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Theories of Justice (Nozick's theory of distributive justice, compared to Rawls ) - Essay Example

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Justice is action in accord with the essential needs of law. It is suppose to guarantee that each and every member of society must be given fair treatment. Issues of justice occur in a number of different spheres and regularly play an essential role in causing, enabling, as well as addressing discord…
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Theories of Justice (Nozicks theory of distributive justice, compared to Rawls )
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Download file to see previous pages Out of the four theories of distributive justice, the only theory that has the most reliability is "justice as entitlement. This Nozickian theory is frequently thought as a response to Rawls' "justice as fairness" for the reason that it is a theory of extremes in comparison.
"Whilst Rawls uses the original position to generate a model of fairness, he, does not take critically the distinction between persons since it extremely limits people's rights to utilize their own natural and social possessions" [5].
Robert Nozick's "Entitlement Theory" establishes a system of distribution that permits for holdings to be attained as well as transferred by means of legitimate means. This is in disagreement to a redistributive type of justice, like Rawls', which is an effort to level the difference by taking from a little to give to others who don't have as much. Nozick's form of distribution consists of the respect for people as well as their holdings by means of allowing the free market to be a basis of society. Thereby, the government's role in the economic sector would be minimal, allowing for increased productivity levels for those that engage in the free market. The rights of the citizens, and of legal aliens, of a liberal democratic state should not be infringed upon through the use of taxation or illegitimate transfers of holdings; self-ownership is a right that all people in a liberal (the broad sense) state could agree on.
Taxation is a form of forced labor by Nozick's account. Rawls' would argue that taxation is fundamental in maintaining public institutions and goods that benefit all in some cases and those in most need.
"Taxation would provide those most needy with a base-needs minimum. Nozick's objection to redistribution is that it uses some people as "means to other people's ends" This derives from Immanuel Kant's notion that we should not "treat others as means to our own or other people's ends, but as ends in themselves."[6]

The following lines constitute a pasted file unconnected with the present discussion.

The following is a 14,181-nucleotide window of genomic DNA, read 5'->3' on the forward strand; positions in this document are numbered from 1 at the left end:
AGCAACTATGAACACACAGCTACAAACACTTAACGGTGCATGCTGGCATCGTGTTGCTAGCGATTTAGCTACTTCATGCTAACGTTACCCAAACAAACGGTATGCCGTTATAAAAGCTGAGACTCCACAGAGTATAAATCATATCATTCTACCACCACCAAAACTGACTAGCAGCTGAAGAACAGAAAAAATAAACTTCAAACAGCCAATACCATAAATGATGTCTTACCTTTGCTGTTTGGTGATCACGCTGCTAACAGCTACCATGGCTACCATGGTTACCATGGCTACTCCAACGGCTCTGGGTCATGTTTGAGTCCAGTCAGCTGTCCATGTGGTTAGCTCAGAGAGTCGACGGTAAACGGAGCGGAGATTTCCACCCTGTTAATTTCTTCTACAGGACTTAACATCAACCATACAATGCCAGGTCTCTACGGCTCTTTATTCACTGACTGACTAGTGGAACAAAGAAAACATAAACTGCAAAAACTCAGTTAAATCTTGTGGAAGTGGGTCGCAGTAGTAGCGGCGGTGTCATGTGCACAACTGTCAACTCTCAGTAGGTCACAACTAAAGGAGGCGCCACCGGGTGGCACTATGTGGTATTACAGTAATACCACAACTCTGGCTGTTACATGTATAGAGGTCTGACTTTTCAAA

I agree with Nozick that taxation for re-distributive purposes is forced labor because it treats people as means; taxes also pay for street light, and the police and defense. These are things that we all benefit from; therefore some taxes (though forced) are beneficial to society as a whole and thus should be implemented. The involuntary transfer from the richer to the poorer caused by taxation is a violation of a person's rights, but if it can be proven that the taxes they pay are advantageous to their own purposes then some might consider voluntarily paying taxes. I think the problem arises when fairness is being questioned. Fairness is hard to come by when taxation is being argued. It wouldn't be fair for some have to pay more for the same service that others pay less. Those that do not have the means would argue that taxing the rich more is fair. Hence, the raising and lowering of taxes, alternates with the change of parties heading this nation in particular.
When speaking of how Rawls and Nozick have different view points their ideas of the "separateness of persons," Adam Swift says: "What if I am one of the people made unhappy for the sake of other people's happiness"[6]. This is a question we must consider ...Download file to see next pagesRead More
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